Sometimes I think the art of listening to hifi — not for the music, but for the performance of the system — is somewhat like the art of tasting wine. Long time readers would realise from that association that I suspect that much in wine tasting is totally imaginary.
But of course there are differences. What is ‘good’ in wine is open ended. You may have a wonderfully enjoyable wine that is dry, while another is sweet, while a third is spicy. One is not necessarily better than the other. I imagine that in the wine tasting community, some degree of individual preference is acceptable.
In hifi, I think most would agree that ‘good’ is not at all open ended: a good system is one that approaches the sound of reality. A better one is one that more closely approaches that.
Defenders of, say, vinyl LPs as being superior to CDs, or analogue as being superior to digital, typically do not claim that their side is less accurate, but preferable because it is more to their taste. They usually claim that it is more accurate than the newer technology, at least in one or another important way.
Still, it is interesting to consider how such things as knowledge and price play into perceived quality for wine. Some interesting information appears in a 2008 paper from the American Association of Wine Economists: ‘Do More Expensive Wines Taste Better? Evidence From A Large Sample Of Blind Tastings‘. Here’s some of the abstract:
Individuals who are unaware of the price do not derive more enjoyment from more expensive wine. In a sample of more than 6,000 blind tastings, we find that the correlation between price and overall rating is small and negative, suggesting that individuals on average enjoy more expensive wines slightly less. For individuals with wine training, however, we find indications of a positive relationship between price and enjoyment. … Our results indicate that both the prices of wines and wine recommendations by experts may be poor guides for non-expert wine consumers.
That is, if you’re an expert you will tend to enjoy more expensive wines when you taste them, but the average joe would actually prefer the cheaper stuff.
However, as always, expectations have a significant effect. From the conclusion:
In another fMRI study, Plassmann et al. (2008) test whether marketing actions such as changes in the price can influence the experienced pleasantness of a product such as wine. Testers are given different wines that they are told differ in price. In reality, some of the wines are the same but simply presented with different prices. Prices are found to correlate positively with experienced pleasantness, measured through both subjective reports and fMRI scans.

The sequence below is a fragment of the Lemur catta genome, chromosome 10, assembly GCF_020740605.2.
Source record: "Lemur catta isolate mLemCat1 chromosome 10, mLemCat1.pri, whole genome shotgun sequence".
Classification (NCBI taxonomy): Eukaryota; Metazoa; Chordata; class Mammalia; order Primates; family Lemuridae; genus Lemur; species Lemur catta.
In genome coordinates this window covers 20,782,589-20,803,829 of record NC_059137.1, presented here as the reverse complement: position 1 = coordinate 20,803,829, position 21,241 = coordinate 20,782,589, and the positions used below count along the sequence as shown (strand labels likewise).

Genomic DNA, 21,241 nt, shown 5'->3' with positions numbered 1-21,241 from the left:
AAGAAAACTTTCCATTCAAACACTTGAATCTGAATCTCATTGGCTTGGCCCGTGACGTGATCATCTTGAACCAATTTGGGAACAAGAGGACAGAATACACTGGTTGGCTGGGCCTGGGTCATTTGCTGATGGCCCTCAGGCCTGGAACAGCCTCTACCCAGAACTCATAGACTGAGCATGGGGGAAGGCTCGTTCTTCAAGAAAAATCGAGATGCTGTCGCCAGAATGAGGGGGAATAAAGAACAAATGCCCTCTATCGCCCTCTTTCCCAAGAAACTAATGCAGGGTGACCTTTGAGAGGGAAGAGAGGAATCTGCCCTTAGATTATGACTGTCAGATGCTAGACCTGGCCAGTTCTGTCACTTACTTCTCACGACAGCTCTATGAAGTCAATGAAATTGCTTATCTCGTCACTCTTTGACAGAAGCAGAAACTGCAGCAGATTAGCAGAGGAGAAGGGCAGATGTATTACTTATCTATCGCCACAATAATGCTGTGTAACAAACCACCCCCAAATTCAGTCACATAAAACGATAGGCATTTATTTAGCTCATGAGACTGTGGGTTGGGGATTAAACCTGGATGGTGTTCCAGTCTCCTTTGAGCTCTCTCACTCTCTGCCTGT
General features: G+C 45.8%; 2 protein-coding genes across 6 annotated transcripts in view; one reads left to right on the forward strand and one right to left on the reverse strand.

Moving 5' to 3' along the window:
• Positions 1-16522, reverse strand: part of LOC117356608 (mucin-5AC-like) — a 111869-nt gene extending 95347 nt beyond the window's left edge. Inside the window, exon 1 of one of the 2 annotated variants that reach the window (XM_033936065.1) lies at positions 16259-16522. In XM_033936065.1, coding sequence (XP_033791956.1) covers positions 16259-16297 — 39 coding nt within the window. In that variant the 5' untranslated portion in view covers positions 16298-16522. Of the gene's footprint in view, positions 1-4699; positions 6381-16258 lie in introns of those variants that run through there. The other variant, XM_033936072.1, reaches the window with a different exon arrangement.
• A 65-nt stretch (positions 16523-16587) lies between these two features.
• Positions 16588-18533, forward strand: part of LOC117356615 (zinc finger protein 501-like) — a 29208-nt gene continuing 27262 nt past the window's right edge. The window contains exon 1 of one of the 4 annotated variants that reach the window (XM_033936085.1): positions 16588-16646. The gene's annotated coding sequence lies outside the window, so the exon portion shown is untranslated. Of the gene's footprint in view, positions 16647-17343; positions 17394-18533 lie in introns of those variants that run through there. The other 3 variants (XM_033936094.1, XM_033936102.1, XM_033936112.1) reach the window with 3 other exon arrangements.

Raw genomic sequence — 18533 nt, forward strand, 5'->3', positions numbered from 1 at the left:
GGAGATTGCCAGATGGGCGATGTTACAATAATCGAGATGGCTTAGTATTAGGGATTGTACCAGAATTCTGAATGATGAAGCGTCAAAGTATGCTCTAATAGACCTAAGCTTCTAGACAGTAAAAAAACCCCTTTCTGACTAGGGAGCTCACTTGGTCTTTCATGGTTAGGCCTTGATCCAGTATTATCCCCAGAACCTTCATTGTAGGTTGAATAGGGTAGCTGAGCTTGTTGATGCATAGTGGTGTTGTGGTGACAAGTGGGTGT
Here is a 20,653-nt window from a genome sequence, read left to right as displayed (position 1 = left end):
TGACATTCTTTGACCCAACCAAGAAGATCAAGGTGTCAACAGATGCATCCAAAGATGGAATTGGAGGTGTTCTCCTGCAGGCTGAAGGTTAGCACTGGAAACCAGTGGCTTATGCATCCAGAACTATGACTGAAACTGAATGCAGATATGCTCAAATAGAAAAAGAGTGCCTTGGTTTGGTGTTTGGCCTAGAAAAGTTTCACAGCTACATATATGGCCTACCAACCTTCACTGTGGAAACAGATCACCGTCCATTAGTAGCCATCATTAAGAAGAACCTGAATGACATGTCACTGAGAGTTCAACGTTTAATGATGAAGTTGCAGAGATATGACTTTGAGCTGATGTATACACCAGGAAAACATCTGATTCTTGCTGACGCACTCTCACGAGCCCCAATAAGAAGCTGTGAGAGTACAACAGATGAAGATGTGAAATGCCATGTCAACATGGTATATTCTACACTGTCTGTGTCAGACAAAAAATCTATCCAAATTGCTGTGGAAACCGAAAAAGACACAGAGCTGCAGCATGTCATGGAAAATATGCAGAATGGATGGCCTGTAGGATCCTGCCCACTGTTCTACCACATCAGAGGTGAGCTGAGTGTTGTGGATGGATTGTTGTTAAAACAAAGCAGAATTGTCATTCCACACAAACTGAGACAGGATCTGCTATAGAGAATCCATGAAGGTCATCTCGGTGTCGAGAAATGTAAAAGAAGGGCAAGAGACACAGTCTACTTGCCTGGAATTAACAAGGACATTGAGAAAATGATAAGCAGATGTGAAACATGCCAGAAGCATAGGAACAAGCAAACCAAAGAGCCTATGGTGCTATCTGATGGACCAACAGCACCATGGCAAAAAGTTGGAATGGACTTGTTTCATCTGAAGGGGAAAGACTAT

If you know the stuff costs more, then you think (actually think, not pretending, if the functional magnetic resonance imaging scans are to be believed) it tastes better. Similarly, if you think something has been tainted before you experience it, you are more likely to ‘notice’ that it has been tainted than if you’re told afterwards:
There is a large relevant literature related to marketing. Lee et al. (2006) look at how knowledge of a beer’s ingredients (normal beer with added vinegar) can affect subjective appreciation. They show that the timing of the information plays a substantial role. One group of tasters is told about the vinegar, tastes the beer, and assigns ratings. A second group is told about the vinegar after tasting the beer, but before the ratings are assigned. On average, individuals in the first group assign significantly lower ratings, suggesting that informing participants about the vinegar influences the experience in itself.
And maybe loudspeakers carrying a prestigious brandname sound better to us than those carrying a common or unknown (but vaguely Taiwanese or Chinese sounding) name:
Using fMRI, McClure et al. (2004) find that having the subject’s favourite brand’s name on a drink makes it taste better than if it is unlabeled.
All the more reason to be careful in assessing equipment subjectively.
Speaking of fine wines, and fine music, how about another fine movie? First request in comments gets Le scaphandre et le papillon on Blu-ray. Test disc, no box etc. But a fine French movie (#205 on IMDB’s Top 250).
Data:Video 1080p24*, MPEG4 AVC @ 30.00Mbps, French DTS-HD Master Audio 16/48 @ 1957kbps with DTS core at 1509kbps, French Dolby TrueHD 16/48 @ 1349 with Dolby Digital embedded at 384kbps), English subtitles (impressed into video), no extras